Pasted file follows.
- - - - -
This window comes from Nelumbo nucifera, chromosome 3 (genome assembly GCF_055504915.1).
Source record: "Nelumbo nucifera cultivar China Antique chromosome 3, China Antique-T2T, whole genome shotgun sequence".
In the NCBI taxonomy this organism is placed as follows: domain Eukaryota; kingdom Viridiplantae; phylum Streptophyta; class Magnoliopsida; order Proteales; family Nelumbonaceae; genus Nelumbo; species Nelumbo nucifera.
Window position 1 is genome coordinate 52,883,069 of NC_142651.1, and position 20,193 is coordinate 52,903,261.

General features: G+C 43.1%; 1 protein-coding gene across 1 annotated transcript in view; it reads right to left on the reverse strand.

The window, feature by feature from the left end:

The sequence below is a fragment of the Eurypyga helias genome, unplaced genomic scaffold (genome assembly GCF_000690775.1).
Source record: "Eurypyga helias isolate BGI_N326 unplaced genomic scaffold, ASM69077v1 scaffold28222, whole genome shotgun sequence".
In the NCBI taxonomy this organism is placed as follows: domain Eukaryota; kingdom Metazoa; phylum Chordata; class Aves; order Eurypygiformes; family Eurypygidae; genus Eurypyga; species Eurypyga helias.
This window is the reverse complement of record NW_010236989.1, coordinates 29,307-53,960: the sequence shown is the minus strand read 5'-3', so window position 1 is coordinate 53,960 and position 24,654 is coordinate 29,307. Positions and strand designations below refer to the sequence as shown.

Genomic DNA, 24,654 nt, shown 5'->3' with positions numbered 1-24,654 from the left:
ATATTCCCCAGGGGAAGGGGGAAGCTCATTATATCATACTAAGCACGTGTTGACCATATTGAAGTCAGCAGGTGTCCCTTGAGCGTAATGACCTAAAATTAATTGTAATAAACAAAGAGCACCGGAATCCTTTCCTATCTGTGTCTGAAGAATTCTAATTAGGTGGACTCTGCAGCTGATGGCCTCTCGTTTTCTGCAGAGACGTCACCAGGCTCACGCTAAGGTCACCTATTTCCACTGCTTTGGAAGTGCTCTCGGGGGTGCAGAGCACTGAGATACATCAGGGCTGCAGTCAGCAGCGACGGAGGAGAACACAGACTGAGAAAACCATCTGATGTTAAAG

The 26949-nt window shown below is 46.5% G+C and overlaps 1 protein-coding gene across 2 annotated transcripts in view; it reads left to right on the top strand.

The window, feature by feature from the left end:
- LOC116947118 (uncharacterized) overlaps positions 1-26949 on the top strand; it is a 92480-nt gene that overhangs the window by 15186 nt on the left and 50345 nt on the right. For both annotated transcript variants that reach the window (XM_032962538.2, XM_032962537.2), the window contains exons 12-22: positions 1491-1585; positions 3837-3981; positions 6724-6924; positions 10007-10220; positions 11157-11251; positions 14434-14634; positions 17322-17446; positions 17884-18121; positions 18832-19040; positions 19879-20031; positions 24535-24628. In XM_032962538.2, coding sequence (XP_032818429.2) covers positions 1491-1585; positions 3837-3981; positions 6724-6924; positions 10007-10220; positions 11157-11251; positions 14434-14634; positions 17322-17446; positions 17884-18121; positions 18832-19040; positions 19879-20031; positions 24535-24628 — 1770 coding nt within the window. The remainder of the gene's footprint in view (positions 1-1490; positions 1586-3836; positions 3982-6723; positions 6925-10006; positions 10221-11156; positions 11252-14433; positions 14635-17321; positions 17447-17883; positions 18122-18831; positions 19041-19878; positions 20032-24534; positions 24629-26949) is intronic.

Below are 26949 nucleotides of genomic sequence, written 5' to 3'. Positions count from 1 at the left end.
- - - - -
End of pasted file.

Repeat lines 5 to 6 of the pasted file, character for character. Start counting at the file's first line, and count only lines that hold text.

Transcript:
General features: G+C 43.1%; 1 protein-coding gene across 1 annotated transcript in view; it reads right to left on the reverse strand.

The window, feature by feature from the left end: